Massachusetts Board Approves Hybrid PARCC, State Test

By Daarel Burnette II — November 17, 2015 2 min read
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The Massachusetts Board of Elementary and Secondary Education on Tuesday approved the state education commissioner’s proposal to create a hybrid statewide test that would pull elements from both the PARCC common-core-aligned assessment and the state’s own 17-year-old test.

By an 8-3 vote, the board approved creation of a new English language arts and mathematics test to be administered by all of the state’s schools by 2017. Students would have to pass the test in order to graduate. The board amended the original proposal so that school districts won’t be held accountable for the online test’s results until 2018.

Massachusetts, one of the country’s highest academically performing states, based on the National Assessment of Educational Progress (NAEP) had been debating for some time whether to expand its use of PARCC to all of its students or revert back to the Massachsetts Comprehensive Assessment System (MCAS) test.

At least five states have dropped PARCC in recent years because politicians felt it was too closely aligned with the Common Core State Standards, instead of homegrown standards. Just seven states and the District of Columbia now are administering PARCC, according to a recent survey conducted by the Education Commission of the States.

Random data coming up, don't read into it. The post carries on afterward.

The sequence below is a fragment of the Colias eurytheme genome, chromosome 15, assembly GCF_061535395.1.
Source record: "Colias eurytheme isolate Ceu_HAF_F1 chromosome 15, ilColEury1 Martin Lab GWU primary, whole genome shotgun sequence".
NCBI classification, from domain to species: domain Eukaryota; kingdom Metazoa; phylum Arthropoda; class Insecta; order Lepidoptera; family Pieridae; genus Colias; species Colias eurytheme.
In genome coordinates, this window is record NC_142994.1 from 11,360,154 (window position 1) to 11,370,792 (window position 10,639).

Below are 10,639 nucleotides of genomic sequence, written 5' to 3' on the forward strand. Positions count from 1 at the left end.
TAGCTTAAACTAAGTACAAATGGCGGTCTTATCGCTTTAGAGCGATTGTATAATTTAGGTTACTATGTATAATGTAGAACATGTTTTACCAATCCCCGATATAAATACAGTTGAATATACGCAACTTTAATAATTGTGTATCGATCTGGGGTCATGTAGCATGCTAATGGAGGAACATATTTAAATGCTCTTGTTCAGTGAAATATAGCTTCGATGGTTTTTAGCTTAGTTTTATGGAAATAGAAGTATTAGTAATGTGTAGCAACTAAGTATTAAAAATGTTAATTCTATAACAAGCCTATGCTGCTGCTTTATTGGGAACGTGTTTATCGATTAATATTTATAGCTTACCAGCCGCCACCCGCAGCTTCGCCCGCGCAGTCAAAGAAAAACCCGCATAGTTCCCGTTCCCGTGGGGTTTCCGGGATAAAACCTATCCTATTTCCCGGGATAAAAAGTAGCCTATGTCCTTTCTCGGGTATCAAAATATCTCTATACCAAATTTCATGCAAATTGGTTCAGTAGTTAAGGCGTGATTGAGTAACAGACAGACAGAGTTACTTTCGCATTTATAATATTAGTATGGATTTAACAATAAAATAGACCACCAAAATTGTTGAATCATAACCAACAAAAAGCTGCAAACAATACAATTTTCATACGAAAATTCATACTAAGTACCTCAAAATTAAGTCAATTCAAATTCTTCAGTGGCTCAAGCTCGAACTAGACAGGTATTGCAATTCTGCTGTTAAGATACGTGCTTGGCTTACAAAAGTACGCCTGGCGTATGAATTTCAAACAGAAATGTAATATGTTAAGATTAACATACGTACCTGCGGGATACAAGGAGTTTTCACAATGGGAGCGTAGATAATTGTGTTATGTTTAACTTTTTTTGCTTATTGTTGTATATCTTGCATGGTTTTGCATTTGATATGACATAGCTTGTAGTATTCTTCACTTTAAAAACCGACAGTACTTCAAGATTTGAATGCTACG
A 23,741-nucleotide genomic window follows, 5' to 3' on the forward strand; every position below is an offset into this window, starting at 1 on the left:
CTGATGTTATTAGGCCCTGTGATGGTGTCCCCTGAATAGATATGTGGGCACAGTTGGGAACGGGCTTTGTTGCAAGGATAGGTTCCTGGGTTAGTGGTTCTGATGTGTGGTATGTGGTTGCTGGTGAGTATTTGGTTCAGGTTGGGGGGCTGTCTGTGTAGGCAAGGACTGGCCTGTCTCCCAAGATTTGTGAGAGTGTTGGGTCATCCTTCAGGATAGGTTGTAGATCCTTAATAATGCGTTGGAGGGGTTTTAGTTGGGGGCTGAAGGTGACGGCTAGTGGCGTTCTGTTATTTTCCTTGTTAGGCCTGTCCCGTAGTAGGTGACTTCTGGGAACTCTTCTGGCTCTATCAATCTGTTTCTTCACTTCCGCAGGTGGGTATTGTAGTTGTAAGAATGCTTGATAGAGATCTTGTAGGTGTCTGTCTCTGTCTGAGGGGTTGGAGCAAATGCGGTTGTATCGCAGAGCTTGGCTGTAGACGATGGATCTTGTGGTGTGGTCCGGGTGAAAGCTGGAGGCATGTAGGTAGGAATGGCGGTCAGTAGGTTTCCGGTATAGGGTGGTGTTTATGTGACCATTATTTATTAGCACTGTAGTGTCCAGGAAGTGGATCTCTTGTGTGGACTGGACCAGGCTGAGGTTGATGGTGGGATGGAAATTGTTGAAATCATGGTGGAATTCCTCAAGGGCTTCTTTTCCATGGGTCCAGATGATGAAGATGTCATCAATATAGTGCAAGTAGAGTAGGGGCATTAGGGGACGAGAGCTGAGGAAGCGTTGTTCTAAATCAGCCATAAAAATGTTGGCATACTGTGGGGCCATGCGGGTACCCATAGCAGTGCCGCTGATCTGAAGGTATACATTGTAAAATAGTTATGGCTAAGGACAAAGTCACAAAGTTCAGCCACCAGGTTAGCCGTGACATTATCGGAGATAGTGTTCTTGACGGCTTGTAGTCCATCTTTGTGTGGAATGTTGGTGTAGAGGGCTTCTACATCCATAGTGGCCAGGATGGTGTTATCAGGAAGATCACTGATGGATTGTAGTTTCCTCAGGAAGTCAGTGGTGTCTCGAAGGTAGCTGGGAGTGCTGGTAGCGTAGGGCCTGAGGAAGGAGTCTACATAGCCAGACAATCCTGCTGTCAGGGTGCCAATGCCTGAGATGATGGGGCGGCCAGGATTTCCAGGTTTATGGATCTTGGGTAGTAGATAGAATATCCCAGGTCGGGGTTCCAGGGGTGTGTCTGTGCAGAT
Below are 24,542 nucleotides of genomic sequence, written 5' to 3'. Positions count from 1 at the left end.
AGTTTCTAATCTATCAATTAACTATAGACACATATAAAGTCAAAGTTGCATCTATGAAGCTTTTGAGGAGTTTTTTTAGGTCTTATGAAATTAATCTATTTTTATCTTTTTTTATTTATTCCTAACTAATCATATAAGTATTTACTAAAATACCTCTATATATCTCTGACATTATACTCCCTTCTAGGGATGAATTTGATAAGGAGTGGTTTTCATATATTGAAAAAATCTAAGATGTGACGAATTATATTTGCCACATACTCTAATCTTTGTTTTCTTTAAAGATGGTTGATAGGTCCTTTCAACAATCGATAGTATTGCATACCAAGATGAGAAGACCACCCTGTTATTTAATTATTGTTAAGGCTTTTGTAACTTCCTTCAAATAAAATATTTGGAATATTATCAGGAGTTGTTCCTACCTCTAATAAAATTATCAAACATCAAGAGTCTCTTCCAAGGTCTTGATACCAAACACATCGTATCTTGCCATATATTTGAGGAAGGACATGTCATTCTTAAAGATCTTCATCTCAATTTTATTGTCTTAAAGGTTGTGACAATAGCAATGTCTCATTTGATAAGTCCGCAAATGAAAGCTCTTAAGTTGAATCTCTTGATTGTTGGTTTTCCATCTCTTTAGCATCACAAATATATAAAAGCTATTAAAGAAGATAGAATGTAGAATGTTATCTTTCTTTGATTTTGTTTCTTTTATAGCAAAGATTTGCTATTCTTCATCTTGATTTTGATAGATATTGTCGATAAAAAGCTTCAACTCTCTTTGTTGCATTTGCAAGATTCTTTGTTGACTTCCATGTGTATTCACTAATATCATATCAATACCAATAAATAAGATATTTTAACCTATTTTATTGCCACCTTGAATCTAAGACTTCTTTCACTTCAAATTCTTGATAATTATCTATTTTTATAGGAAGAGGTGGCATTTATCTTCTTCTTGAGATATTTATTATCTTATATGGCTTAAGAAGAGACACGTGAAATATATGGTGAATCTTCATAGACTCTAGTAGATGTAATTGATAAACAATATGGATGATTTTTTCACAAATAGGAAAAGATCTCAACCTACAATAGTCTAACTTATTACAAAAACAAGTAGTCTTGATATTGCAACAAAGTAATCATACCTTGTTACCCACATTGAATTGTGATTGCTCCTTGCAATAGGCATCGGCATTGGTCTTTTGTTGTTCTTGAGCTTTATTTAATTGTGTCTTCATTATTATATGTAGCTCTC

Massachusetts was part of the original consortium of states that created Partnership for Assessment of Readiness for College and Careers and has administered the test for the past two years, though just half of its students participated last spring.

Mitchell Chester, the state’s commissioner of elementary and secondary education, told the Boston Globe last week that MCAS was a strong educational tool when it was developed but has over time led to an increase of teaching to the test. Over the past couple of months, others have convinced him that the state should maintain control of testing.

PARCC began last week allowing states to buy parts of its test and choose their own vendor.

Under Chester’s recommendation, districts that administered the PARCC test in 2015 would do so again this school year. Districts that administered the state’s MCAS standardized test could administer a slightly altered version that would include some PARCC items. That would allow the state to more-easily compare districts’ performance, Chester said.

In the spring of 2017, he recommends, the state will roll out a “next-generation” test to all of its districts that combines both PARCC and MCAS items.

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A version of this news article first appeared in the State EdWatch blog.